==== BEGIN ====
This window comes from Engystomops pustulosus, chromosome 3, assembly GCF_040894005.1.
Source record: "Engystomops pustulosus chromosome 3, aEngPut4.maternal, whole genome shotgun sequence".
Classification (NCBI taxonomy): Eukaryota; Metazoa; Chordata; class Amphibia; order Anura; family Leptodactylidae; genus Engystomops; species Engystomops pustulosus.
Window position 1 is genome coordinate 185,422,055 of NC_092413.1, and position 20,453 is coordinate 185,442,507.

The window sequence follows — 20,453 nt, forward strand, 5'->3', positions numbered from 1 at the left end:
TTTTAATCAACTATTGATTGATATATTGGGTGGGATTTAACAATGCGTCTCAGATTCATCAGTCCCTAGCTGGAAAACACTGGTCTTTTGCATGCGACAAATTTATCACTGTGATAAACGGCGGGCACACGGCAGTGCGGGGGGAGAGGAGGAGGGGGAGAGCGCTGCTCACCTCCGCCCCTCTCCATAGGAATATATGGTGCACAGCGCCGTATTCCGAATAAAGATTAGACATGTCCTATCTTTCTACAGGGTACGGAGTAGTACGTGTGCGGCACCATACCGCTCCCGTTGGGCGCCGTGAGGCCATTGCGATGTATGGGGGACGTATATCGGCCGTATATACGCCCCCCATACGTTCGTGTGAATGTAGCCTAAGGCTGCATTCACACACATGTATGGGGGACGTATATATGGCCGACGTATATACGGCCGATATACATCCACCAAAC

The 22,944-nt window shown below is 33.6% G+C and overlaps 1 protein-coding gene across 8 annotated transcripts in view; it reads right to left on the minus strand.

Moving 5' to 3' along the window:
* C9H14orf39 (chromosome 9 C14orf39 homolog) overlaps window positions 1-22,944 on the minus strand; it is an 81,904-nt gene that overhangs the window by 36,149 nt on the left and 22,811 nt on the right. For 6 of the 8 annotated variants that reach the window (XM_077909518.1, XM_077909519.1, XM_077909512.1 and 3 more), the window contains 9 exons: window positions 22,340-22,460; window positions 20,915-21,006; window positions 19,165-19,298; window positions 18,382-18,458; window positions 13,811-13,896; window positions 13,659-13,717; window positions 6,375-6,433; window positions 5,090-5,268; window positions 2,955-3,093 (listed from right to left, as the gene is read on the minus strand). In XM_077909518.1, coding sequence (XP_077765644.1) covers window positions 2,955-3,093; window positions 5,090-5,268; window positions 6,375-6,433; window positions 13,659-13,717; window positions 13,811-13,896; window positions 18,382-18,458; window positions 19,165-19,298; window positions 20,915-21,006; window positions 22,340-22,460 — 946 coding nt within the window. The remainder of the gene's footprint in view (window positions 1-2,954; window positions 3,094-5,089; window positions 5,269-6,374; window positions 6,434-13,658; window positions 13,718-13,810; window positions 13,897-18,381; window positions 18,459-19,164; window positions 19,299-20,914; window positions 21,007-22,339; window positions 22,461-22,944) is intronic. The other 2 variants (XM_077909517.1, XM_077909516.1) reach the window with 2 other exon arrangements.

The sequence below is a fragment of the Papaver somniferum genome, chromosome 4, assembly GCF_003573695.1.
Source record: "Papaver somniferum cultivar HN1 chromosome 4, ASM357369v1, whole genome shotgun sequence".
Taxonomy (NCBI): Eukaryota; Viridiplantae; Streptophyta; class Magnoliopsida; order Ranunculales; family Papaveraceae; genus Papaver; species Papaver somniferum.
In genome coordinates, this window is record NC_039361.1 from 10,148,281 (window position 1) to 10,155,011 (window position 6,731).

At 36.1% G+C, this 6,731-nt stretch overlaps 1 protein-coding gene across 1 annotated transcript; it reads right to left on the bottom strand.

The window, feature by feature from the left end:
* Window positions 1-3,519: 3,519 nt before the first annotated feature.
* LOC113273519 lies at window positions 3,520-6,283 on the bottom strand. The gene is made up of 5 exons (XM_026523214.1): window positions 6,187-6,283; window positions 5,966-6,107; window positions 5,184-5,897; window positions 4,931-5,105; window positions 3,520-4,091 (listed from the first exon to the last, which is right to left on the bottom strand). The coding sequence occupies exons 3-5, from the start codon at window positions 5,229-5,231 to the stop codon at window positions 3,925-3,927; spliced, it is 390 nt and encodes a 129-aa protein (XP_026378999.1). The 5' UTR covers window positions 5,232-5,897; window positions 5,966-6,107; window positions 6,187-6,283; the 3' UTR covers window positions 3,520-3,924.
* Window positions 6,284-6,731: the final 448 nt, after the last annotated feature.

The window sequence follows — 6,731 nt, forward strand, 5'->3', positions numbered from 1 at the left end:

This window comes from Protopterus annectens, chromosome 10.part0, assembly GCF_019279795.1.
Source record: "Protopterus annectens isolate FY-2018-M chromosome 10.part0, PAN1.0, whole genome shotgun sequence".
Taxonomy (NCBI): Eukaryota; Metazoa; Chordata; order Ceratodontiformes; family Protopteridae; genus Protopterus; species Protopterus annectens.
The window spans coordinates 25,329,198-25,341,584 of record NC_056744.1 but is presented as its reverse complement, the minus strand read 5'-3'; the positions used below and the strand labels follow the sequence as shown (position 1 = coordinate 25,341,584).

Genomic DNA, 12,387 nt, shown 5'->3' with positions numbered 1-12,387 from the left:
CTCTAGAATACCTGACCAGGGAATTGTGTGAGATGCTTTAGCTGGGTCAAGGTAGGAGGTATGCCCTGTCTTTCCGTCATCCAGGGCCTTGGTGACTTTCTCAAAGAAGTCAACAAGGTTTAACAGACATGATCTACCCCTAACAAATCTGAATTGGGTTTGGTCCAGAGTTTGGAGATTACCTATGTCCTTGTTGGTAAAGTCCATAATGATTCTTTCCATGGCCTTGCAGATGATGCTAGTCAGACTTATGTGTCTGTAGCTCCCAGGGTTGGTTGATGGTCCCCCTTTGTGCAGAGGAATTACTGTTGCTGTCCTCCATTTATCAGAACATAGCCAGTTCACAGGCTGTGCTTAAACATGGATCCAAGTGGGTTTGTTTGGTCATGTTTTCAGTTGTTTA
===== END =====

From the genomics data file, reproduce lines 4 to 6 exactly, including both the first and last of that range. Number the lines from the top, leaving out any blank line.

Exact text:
Window position 1 is genome coordinate 185,422,055 of NC_092413.1, and position 20,453 is coordinate 185,442,507.

The window sequence follows — 20,453 nt, forward strand, 5'->3', positions numbered from 1 at the left end:
TTTTAATCAACTATTGATTGATATATTGGGTGGGATTTAACAATGCGTCTCAGATTCATCAGTCCCTAGCTGGAAAACACTGGTCTTTTGCATGCGACAAATTTATCACTGTGATAAACGGCGGGCACACGGCAGTGCGGGGGGAGAGGAGGAGGGGGAGAGCGCTGCTCACCTCCGCCCCTCTCCATAGGAATATATGGTGCACAGCGCCGTATTCCGAATAAAGATTAGACATGTCCTATCTTTCTACAGGGTACGGAGTAGTACGTGTGCGGCACCATACCGCTCCCGTTGGGCGCCGTGAGGCCATTGCGATGTATGGGGGACGTATATCGGCCGTATATACGCCCCCCATACGTTCGTGTGAATGTAGCCTAAGGCTGCATTCACACACATGTATGGGGGACGTATATATGGCCGACGTATATACGGCCGATATACATCCACCAAAC